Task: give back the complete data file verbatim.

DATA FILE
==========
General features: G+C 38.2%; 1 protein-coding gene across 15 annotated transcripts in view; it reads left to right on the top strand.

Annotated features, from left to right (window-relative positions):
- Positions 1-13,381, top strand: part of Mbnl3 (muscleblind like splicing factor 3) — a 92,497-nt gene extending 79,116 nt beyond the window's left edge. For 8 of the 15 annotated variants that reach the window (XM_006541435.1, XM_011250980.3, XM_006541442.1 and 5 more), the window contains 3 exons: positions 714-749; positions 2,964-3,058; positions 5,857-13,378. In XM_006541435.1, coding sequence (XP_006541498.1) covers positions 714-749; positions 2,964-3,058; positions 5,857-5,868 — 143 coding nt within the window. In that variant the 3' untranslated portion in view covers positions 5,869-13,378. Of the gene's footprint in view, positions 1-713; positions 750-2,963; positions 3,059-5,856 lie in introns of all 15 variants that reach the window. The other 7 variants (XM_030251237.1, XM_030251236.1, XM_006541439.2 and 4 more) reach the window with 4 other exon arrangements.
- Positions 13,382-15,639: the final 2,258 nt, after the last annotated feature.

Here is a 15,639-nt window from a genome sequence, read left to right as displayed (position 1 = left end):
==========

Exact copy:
General features: G+C 38.2%; 1 protein-coding gene across 15 annotated transcripts in view; it reads left to right on the top strand.

Annotated features, from left to right (window-relative positions):
- Positions 1-13,381, top strand: part of Mbnl3 (muscleblind like splicing factor 3) — a 92,497-nt gene extending 79,116 nt beyond the window's left edge. For 8 of the 15 annotated variants that reach the window (XM_006541435.1, XM_011250980.3, XM_006541442.1 and 5 more), the window contains 3 exons: positions 714-749; positions 2,964-3,058; positions 5,857-13,378. In XM_006541435.1, coding sequence (XP_006541498.1) covers positions 714-749; positions 2,964-3,058; positions 5,857-5,868 — 143 coding nt within the window. In that variant the 3' untranslated portion in view covers positions 5,869-13,378. Of the gene's footprint in view, positions 1-713; positions 750-2,963; positions 3,059-5,856 lie in introns of all 15 variants that reach the window. The other 7 variants (XM_030251237.1, XM_030251236.1, XM_006541439.2 and 4 more) reach the window with 4 other exon arrangements.
- Positions 13,382-15,639: the final 2,258 nt, after the last annotated feature.

Here is a 15,639-nt window from a genome sequence, read left to right as displayed (position 1 = left end):